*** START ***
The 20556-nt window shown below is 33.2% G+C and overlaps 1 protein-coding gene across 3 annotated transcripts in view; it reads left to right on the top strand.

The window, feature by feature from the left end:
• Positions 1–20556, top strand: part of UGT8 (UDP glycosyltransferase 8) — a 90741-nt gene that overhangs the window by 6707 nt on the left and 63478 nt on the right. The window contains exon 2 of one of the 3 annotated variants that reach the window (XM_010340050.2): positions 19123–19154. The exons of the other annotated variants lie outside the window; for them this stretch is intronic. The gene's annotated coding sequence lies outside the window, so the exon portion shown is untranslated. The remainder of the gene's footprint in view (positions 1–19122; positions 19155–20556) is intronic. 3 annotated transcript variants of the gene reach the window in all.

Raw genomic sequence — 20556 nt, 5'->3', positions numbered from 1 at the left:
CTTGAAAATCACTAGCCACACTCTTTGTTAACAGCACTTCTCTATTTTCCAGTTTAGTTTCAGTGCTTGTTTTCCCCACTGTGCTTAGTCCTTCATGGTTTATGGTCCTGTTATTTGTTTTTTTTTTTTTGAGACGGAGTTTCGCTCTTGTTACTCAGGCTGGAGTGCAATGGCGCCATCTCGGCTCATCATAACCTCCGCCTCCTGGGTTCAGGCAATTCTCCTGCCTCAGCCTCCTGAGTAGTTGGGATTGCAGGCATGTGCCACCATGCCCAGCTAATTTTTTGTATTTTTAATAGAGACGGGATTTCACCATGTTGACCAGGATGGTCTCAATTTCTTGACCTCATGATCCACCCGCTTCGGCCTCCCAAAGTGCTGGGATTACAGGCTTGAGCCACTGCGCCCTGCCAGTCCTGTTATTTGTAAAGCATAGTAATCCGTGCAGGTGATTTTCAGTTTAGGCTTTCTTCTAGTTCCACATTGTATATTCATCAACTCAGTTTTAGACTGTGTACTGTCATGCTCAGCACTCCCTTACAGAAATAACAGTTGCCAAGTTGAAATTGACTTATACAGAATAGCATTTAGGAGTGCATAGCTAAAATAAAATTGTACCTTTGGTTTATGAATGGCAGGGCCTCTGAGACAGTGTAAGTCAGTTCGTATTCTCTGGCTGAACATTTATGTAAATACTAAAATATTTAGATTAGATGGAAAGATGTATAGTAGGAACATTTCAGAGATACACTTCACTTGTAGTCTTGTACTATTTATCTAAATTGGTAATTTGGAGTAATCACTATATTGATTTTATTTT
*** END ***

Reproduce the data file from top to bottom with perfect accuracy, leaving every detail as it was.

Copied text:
The 20556-nt window shown below is 33.2% G+C and overlaps 1 protein-coding gene across 3 annotated transcripts in view; it reads left to right on the top strand.

The window, feature by feature from the left end:
• Positions 1–20556, top strand: part of UGT8 (UDP glycosyltransferase 8) — a 90741-nt gene that overhangs the window by 6707 nt on the left and 63478 nt on the right. The window contains exon 2 of one of the 3 annotated variants that reach the window (XM_010340050.2): positions 19123–19154. The exons of the other annotated variants lie outside the window; for them this stretch is intronic. The gene's annotated coding sequence lies outside the window, so the exon portion shown is untranslated. The remainder of the gene's footprint in view (positions 1–19122; positions 19155–20556) is intronic. 3 annotated transcript variants of the gene reach the window in all.

Raw genomic sequence — 20556 nt, 5'->3', positions numbered from 1 at the left:
CTTGAAAATCACTAGCCACACTCTTTGTTAACAGCACTTCTCTATTTTCCAGTTTAGTTTCAGTGCTTGTTTTCCCCACTGTGCTTAGTCCTTCATGGTTTATGGTCCTGTTATTTGTTTTTTTTTTTTTGAGACGGAGTTTCGCTCTTGTTACTCAGGCTGGAGTGCAATGGCGCCATCTCGGCTCATCATAACCTCCGCCTCCTGGGTTCAGGCAATTCTCCTGCCTCAGCCTCCTGAGTAGTTGGGATTGCAGGCATGTGCCACCATGCCCAGCTAATTTTTTGTATTTTTAATAGAGACGGGATTTCACCATGTTGACCAGGATGGTCTCAATTTCTTGACCTCATGATCCACCCGCTTCGGCCTCCCAAAGTGCTGGGATTACAGGCTTGAGCCACTGCGCCCTGCCAGTCCTGTTATTTGTAAAGCATAGTAATCCGTGCAGGTGATTTTCAGTTTAGGCTTTCTTCTAGTTCCACATTGTATATTCATCAACTCAGTTTTAGACTGTGTACTGTCATGCTCAGCACTCCCTTACAGAAATAACAGTTGCCAAGTTGAAATTGACTTATACAGAATAGCATTTAGGAGTGCATAGCTAAAATAAAATTGTACCTTTGGTTTATGAATGGCAGGGCCTCTGAGACAGTGTAAGTCAGTTCGTATTCTCTGGCTGAACATTTATGTAAATACTAAAATATTTAGATTAGATGGAAAGATGTATAGTAGGAACATTTCAGAGATACACTTCACTTGTAGTCTTGTACTATTTATCTAAATTGGTAATTTGGAGTAATCACTATATTGATTTTATTTT